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Gerhard Pfeifer: Backing Business in Russia

Published: July 16, 2014 (Issue # 1820)



  • Gerhard Pfeifer remains optimistic about the Russian business climate.
    Photo: Bosch

  • A worker building washing machines in one of Boschs Russian plants.
    Photo: Bosch

Russia andGerman engineering company Bosch have had close ties since tsarist times, says Gerhard Pfeifer, president andCEO ofBosch Groups operations inRussia, Georgia andCIS countries.

He can say that again: the company first arrived inRussia in1904. Though it did not stick around inSoviet times, theengineering andelectronics giant came back toRussia in1993, opening its first factory inthe Saratov region onthe Volga River in1996.

Bosch has maintained asteady presence onthe countrys power tools, automotive components andhousehold appliances markets ever since, andnot fornothing: Boschs growth rate inRussia in2010 and2011 reached up to30 percent.

Growth has since slowed tohover around 10 to20 percent, but still far outstrips thenational average theRussian economy in2014 is struggling toavoid arecession.

I call it back tonormal, the53-year-old Pfeifer says modestly ofhis companys expansion during anexclusive interview with TheSt. Petersburg Times, held atthe companys new boiler plant inthe Volga city ofEngels inthe Saratov region earlier this month.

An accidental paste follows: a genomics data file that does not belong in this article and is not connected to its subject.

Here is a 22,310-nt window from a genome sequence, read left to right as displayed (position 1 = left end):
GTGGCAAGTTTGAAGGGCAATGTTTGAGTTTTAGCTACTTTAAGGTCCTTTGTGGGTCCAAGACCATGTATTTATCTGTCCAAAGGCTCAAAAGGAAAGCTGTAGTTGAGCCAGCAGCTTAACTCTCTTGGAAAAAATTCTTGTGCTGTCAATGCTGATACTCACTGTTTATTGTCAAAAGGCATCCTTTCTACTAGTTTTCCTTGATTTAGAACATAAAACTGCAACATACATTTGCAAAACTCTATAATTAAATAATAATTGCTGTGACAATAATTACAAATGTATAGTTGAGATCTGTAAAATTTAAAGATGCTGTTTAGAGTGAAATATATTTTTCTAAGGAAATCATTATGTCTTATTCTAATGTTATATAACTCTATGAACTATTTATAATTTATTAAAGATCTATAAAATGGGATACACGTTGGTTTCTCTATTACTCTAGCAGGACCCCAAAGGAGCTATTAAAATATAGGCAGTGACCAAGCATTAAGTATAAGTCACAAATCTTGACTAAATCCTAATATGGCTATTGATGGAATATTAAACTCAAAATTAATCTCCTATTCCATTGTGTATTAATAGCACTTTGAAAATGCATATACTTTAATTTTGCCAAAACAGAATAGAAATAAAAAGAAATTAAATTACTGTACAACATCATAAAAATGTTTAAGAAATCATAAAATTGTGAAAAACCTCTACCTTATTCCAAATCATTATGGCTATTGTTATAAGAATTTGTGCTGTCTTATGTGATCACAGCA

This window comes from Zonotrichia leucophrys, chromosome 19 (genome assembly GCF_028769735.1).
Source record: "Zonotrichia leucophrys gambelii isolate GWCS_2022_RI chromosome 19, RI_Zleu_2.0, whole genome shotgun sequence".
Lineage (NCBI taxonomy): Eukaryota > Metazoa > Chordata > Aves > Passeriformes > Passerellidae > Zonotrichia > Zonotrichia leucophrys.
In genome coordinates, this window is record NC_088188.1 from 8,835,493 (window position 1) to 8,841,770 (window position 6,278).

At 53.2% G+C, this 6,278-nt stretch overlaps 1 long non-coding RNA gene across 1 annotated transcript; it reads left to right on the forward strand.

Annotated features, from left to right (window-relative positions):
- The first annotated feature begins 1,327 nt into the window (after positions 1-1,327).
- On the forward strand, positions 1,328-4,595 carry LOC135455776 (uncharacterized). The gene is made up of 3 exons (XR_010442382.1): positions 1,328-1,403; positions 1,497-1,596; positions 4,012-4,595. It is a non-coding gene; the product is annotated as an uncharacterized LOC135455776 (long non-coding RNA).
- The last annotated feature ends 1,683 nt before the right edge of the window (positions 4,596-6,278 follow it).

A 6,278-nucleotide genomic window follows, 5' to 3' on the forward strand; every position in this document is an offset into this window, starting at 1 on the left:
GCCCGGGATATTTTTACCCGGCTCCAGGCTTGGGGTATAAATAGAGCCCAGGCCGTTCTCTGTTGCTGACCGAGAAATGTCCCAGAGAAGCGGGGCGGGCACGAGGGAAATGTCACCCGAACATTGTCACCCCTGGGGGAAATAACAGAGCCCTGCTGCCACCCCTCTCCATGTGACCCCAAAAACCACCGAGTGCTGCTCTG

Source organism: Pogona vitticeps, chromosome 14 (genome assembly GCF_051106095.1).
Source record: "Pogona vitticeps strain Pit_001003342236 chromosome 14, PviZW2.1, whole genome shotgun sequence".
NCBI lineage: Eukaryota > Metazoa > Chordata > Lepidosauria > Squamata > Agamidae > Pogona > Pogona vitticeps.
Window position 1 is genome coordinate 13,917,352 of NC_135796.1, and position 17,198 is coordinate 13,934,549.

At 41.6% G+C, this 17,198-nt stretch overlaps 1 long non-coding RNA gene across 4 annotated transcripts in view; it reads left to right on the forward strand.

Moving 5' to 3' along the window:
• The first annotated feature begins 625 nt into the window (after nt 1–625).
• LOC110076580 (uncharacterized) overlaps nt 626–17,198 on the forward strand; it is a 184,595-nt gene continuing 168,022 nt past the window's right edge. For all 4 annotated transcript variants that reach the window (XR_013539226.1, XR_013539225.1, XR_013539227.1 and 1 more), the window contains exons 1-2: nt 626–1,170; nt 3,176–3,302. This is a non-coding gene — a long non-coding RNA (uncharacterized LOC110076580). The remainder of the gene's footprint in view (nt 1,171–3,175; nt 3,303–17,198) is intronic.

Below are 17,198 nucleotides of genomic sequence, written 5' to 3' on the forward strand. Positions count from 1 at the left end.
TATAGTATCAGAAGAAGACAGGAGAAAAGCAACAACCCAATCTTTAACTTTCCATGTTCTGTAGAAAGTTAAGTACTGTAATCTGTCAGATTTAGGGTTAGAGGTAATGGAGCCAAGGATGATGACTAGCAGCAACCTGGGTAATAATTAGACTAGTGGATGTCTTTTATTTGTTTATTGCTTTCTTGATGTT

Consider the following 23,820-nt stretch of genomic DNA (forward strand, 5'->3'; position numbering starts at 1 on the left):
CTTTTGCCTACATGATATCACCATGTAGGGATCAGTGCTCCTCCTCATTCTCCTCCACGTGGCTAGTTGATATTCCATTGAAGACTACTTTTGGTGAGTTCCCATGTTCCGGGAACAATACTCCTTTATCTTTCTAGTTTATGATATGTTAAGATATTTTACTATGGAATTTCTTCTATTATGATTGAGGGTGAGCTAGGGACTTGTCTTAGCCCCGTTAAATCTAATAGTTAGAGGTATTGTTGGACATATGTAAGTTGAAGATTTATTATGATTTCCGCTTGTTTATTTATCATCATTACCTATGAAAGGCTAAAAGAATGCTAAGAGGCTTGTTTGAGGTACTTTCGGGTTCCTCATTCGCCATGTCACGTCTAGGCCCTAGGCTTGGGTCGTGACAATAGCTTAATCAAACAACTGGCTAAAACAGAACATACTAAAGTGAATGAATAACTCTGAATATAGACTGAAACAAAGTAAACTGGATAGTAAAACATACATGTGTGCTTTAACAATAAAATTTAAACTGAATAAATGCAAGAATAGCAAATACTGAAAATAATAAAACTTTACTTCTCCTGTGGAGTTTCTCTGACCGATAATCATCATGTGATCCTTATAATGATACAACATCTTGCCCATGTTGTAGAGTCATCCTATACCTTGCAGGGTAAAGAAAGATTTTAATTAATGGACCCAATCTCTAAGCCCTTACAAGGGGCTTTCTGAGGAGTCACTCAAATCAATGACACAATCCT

Theexorbitant growth in2011 was due inlarge part toa 156 million euros ($212 million) paycheck forBoschs work onthe main stage ofMoscows renovated Bolshoi Theater, a12-story-tall piece oftheatrical machinery.

But theatrics aside, Boschs products remain indemand inRussia, andneither aneconomic slowdown nor theruckus over Ukraine andthe threat ofWestern sanctions are slowing down its activity inRussia, Pfeifer said.

Bosch has invested 250 million euros inRussia so far, including inthree plants inSaratov anda joint venture with Siemens inSt. Petersburg making household appliances. Anautomotive components plant inSamara is slated toopen in2015, andall that ontop ofa 120-million-euro headquarters inKhimki, just outside Moscow.

Pfeifer animpeccably polite man with acalm gaze andoccasional flashes ofwry humor had no personal ties toRussia before coming here as Bosch supremo forthe region in2011. He speaks with Russians through aninterpreter, andhis wristwatch shows German time.

But thecompany is doing something right inRussia, andPfeifer sat down with TheSt. Petersburg Times totalk about why thecountrys business climate is not as bad as it may seem.

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ALL ABOUT TOWN

Monday, Oct. 20


Amateur pictures from World War I are on display for only one more day at Rosphotos exhibition On Both Sides, chronicling the conflict through the eyes of observers on both sides of the trenches. The price of entrance to the exhibition is 100 rubles ($2.50).



Tuesday, Oct. 21


The Environment, Health and Safety Committee of AmCham convenes this morning at 9 a.m. in the organizations office.


Take the chance to pick the brains of Dmitry V. Krivenok, the deputy director of the Economic Development Agency of the Leningrad region, and Mikhail D. Sergeev, the head of the Investment Projects Department, during the meeting with them this morning hosted by SPIBA. RSVP for the event by emailing office@spiba.ru before Oct. 17 if you wish to attend.


Improve your English at Interactive English, the British Book Centers series of lessons on vocabulary and grammar in an informal atmosphere. Starting at 6 p.m., each month draws attention to different topics in English, with the topic for this months lessons being visual arts.



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